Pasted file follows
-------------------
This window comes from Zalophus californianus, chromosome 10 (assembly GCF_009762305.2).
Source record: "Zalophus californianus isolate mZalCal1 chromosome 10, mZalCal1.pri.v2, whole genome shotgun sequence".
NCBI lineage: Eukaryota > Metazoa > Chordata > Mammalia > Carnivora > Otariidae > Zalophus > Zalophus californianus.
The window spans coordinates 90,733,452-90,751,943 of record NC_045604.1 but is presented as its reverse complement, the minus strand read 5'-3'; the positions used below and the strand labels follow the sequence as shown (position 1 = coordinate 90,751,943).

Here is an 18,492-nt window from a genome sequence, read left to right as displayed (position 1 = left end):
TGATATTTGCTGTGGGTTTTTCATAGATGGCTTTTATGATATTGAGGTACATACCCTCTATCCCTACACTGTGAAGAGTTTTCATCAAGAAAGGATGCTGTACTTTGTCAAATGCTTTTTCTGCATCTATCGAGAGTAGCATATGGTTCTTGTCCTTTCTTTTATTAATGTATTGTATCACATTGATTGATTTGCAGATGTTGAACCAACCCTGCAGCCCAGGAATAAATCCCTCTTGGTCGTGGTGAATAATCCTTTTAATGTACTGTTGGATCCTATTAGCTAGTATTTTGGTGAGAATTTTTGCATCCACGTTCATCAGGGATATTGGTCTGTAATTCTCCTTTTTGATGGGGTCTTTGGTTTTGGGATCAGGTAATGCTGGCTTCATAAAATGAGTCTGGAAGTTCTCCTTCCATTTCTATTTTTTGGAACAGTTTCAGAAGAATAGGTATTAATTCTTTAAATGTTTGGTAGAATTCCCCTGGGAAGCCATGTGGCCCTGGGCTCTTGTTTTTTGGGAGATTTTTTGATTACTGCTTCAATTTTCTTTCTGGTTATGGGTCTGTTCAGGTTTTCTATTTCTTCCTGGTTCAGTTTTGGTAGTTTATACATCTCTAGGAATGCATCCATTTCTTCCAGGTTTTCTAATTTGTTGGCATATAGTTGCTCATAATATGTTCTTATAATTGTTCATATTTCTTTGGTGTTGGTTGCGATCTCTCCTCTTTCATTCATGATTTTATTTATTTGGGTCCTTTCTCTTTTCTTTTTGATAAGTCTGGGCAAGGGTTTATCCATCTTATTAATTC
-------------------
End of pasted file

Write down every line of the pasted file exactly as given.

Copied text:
This window comes from Zalophus californianus, chromosome 10 (assembly GCF_009762305.2).
Source record: "Zalophus californianus isolate mZalCal1 chromosome 10, mZalCal1.pri.v2, whole genome shotgun sequence".
NCBI lineage: Eukaryota > Metazoa > Chordata > Mammalia > Carnivora > Otariidae > Zalophus > Zalophus californianus.
The window spans coordinates 90,733,452-90,751,943 of record NC_045604.1 but is presented as its reverse complement, the minus strand read 5'-3'; the positions used below and the strand labels follow the sequence as shown (position 1 = coordinate 90,751,943).

Here is an 18,492-nt window from a genome sequence, read left to right as displayed (position 1 = left end):
TGATATTTGCTGTGGGTTTTTCATAGATGGCTTTTATGATATTGAGGTACATACCCTCTATCCCTACACTGTGAAGAGTTTTCATCAAGAAAGGATGCTGTACTTTGTCAAATGCTTTTTCTGCATCTATCGAGAGTAGCATATGGTTCTTGTCCTTTCTTTTATTAATGTATTGTATCACATTGATTGATTTGCAGATGTTGAACCAACCCTGCAGCCCAGGAATAAATCCCTCTTGGTCGTGGTGAATAATCCTTTTAATGTACTGTTGGATCCTATTAGCTAGTATTTTGGTGAGAATTTTTGCATCCACGTTCATCAGGGATATTGGTCTGTAATTCTCCTTTTTGATGGGGTCTTTGGTTTTGGGATCAGGTAATGCTGGCTTCATAAAATGAGTCTGGAAGTTCTCCTTCCATTTCTATTTTTTGGAACAGTTTCAGAAGAATAGGTATTAATTCTTTAAATGTTTGGTAGAATTCCCCTGGGAAGCCATGTGGCCCTGGGCTCTTGTTTTTTGGGAGATTTTTTGATTACTGCTTCAATTTTCTTTCTGGTTATGGGTCTGTTCAGGTTTTCTATTTCTTCCTGGTTCAGTTTTGGTAGTTTATACATCTCTAGGAATGCATCCATTTCTTCCAGGTTTTCTAATTTGTTGGCATATAGTTGCTCATAATATGTTCTTATAATTGTTCATATTTCTTTGGTGTTGGTTGCGATCTCTCCTCTTTCATTCATGATTTTATTTATTTGGGTCCTTTCTCTTTTCTTTTTGATAAGTCTGGGCAAGGGTTTATCCATCTTATTAATTC